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Street Photography: Our Top Tips for Beginners

Street photography is a specific type of photography that documents normal, “real” life. In street photography, you’ll normally see candid shots of everyday activities and people.

Because of this, it’s often tricky to get perfect street photos – it’s all about the timing, the subject, and your composition.

Below, we’ve listed our top street photography tips to help you nail the shot every time you step outside.

What is street photography anyway?

Street photography is about capturing the urban environment and the people and objects within it. The best street photography captures the unexpected—random occurrences and candid moments. Street photography can include an array of subjects, from people to graffiti. 

Easy tips to help you perfect your street photography

japan-street-at-night

Ditch all the gear and be selective about your street photography camera & equipment

Street photography often requires stealth. You’ll want to be as discreet as possible so you don’t spook your subjects. The less equipment you’ll have on you, the less intimidating you’ll appear and the more nimble you can be.

A compact system camera, also called a mirrorless camera, is the perfect stealthy companion for street photography. With professional capabilities in a petite frame, they will help you get the shot you need without hauling a heavier DSLR around. 

Having a mirrorless camera with a fully articulating screen, such as the Canon R5 with its vari-angle LCD touchscreen, means you can also shoot from an array of low, high, and awkward angles. 

Another bonus is that you can swap out the lenses on a mirrorless camera, so you have exactly the right lens you need for street photography. In this case, that lens would be a wide angle lens between 25mm and 50mm.

You might be tempted to carry a zoom so you can take photos from afar, which will feel less awkward, particularly for beginners. But street photography is about getting up close and personal with your subject.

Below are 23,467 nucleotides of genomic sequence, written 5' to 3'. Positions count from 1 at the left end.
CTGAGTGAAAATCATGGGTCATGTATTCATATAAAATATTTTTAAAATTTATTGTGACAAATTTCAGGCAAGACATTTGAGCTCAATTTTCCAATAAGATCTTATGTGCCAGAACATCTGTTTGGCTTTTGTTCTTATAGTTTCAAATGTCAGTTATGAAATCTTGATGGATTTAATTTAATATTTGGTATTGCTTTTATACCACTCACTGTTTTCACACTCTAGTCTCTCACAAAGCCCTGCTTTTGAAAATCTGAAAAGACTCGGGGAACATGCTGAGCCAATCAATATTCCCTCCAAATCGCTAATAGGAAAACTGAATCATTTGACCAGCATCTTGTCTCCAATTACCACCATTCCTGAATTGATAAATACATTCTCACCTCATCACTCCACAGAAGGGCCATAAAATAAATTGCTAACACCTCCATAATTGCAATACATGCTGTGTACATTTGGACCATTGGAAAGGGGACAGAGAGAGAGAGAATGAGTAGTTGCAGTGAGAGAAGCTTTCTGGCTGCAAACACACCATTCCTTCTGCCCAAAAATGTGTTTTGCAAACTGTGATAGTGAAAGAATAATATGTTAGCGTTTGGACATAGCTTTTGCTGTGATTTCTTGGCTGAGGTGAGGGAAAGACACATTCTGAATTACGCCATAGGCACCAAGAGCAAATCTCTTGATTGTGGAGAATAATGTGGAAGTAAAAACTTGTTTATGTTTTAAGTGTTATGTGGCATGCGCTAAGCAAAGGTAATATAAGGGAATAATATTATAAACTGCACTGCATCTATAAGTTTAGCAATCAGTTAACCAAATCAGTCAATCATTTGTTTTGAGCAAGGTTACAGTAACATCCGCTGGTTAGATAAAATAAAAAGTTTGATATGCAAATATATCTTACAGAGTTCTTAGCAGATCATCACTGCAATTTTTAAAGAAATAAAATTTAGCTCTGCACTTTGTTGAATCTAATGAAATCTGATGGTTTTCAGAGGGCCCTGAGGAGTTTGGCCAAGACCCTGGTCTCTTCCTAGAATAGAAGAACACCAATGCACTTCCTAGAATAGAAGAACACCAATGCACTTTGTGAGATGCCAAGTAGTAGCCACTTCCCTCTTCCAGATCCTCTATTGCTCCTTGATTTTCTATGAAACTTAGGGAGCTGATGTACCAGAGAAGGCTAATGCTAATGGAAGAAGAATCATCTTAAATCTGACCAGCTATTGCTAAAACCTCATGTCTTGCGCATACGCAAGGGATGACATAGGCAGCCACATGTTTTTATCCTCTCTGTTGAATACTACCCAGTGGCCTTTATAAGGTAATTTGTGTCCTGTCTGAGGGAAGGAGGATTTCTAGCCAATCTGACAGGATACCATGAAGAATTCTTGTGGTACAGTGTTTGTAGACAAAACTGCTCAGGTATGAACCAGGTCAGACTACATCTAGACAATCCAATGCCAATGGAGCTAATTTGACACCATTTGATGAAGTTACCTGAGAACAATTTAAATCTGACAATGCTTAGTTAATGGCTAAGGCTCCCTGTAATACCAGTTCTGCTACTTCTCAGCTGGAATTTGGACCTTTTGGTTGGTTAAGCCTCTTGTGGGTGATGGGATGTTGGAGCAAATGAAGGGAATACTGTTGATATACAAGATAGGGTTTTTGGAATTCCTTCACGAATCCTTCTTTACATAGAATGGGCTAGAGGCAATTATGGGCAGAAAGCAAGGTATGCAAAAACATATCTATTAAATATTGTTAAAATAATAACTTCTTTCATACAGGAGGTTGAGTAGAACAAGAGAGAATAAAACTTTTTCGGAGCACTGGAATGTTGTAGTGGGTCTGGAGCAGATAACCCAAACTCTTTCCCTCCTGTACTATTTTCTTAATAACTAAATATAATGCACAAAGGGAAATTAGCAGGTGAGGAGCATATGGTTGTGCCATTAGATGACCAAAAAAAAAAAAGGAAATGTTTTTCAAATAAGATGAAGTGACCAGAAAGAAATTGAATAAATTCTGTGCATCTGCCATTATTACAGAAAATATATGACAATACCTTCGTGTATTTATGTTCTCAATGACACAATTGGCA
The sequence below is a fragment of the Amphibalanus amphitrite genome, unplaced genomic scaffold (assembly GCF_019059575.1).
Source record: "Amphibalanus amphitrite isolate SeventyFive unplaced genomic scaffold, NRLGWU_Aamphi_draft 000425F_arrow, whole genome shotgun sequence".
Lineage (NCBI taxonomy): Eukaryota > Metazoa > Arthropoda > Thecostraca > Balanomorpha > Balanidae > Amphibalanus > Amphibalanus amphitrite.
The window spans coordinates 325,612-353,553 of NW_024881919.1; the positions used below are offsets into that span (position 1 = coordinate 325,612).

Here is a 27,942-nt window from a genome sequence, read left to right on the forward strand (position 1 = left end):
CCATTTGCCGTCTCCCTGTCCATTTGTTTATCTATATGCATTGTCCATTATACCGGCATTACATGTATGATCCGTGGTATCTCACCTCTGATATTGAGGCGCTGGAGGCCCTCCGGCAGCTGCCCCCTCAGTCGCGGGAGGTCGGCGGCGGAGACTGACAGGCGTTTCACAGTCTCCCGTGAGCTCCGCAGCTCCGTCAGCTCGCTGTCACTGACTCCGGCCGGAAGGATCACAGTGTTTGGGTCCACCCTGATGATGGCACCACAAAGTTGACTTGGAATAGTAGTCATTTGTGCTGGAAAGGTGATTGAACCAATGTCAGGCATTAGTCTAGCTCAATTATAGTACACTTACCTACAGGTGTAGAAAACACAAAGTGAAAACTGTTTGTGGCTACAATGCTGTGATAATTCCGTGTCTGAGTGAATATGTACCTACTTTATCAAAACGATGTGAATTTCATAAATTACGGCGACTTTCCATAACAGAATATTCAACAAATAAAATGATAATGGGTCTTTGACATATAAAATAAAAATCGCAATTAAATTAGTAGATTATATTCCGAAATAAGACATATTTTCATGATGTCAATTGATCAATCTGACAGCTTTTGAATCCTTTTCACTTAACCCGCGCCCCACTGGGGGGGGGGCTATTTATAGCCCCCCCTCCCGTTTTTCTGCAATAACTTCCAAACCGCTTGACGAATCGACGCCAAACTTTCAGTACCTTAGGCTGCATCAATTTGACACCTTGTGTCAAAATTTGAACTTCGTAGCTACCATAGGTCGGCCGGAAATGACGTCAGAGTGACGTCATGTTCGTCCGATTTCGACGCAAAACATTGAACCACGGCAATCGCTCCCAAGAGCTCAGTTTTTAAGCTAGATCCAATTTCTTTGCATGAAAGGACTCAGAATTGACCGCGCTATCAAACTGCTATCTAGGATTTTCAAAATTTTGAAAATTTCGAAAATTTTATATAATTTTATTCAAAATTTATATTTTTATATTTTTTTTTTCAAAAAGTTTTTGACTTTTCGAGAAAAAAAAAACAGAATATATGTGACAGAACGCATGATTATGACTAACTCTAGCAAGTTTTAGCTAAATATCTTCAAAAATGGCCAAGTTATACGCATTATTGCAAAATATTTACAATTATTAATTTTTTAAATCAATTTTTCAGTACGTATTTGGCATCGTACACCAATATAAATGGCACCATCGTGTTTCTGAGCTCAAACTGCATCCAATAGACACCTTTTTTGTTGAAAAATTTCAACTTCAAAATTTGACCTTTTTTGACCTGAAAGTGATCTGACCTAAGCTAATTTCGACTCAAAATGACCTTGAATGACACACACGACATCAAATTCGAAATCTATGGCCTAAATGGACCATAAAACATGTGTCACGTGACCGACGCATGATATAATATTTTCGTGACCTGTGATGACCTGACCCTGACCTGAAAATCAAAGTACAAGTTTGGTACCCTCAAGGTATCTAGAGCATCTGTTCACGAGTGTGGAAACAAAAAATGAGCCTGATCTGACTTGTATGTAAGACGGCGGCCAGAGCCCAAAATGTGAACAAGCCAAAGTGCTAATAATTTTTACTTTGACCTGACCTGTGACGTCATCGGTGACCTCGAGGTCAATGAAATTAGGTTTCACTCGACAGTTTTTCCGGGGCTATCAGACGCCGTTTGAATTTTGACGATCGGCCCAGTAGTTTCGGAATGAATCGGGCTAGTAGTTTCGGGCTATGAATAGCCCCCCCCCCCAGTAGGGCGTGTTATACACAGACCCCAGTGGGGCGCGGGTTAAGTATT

A prime lens built with a wide angle is usually compact and discreet. As another bonus, you can also avoid pointing the lens directly at your subject—thanks to the wide angle, you’ll still be able to capture them, something you can’t do with a zoom lens. 

Street photography composition: make your subject the point of focus

Composition is about the way your photo is framed. Think about the point of focus of your shot. Is it the person walking past or the graffiti on the wall behind them? 

Look for simple scenes

Street photography is about simplicity so try not to have too many elements that clutter the frame and confuse the eye. Either fill the frame with a single scene or embrace some negative space.

Experiment with different angles

Shoot from up high and down low, from far away and up close, so you can figure out what framing works best for you. 

Look for leading lines

Streetscapes are filled with interesting geometric patterns, curves and lines. Look for strong lines, shapes, and textures. They help add drama, character and emotion to your photos.

A New York street on a cloudy day

Leading lines could be alleyways, driveways, or light poles and they add an element of interest to your background. Once you’ve found a good scene with leading lines, try the “fishing technique” we mention below and wait for something interesting to happen in that space.

You can even add more intrigue to your photos by experimenting with angles. Why not shoot diagonally, for example?

Look for opposites

A common feature of street photographs is juxtaposition. This is where you find contrasting elements that still have a relationship to one another.

Look for contradicting emotions, subjects, composition, or themes – anything that might surprise.